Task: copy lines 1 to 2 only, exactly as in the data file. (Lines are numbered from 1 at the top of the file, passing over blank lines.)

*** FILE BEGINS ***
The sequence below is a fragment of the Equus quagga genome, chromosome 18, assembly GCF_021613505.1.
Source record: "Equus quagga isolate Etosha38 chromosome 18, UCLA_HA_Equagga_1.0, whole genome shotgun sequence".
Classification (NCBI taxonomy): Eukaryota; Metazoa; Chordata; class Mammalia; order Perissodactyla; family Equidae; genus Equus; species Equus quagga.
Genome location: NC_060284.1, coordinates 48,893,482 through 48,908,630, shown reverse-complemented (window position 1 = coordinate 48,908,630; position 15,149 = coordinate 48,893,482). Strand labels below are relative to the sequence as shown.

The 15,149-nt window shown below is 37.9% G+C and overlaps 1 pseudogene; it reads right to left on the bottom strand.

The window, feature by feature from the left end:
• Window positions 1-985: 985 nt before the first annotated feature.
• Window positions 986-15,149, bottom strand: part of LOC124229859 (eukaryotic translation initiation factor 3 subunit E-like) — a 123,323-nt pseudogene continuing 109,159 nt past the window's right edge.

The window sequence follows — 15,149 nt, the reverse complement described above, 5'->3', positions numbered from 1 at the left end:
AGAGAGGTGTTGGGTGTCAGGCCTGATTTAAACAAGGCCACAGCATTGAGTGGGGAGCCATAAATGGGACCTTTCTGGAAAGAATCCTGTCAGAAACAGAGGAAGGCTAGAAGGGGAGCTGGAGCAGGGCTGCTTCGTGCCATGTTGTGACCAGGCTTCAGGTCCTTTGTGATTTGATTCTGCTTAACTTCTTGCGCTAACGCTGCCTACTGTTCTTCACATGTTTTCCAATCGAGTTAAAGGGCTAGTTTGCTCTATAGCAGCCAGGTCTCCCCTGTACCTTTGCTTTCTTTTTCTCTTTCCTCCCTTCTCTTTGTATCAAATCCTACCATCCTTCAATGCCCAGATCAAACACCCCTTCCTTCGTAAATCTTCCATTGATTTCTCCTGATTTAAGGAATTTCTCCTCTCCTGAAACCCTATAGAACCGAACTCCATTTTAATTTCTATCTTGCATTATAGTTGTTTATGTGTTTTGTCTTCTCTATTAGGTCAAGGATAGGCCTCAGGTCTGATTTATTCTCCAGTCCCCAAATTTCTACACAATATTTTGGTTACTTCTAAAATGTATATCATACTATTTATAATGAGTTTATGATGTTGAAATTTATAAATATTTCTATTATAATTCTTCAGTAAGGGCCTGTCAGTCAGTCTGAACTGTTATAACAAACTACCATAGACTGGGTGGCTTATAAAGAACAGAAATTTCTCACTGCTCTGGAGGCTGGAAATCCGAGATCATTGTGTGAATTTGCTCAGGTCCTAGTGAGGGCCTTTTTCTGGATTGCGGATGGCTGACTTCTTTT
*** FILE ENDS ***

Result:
The sequence below is a fragment of the Equus quagga genome, chromosome 18, assembly GCF_021613505.1.
Source record: "Equus quagga isolate Etosha38 chromosome 18, UCLA_HA_Equagga_1.0, whole genome shotgun sequence".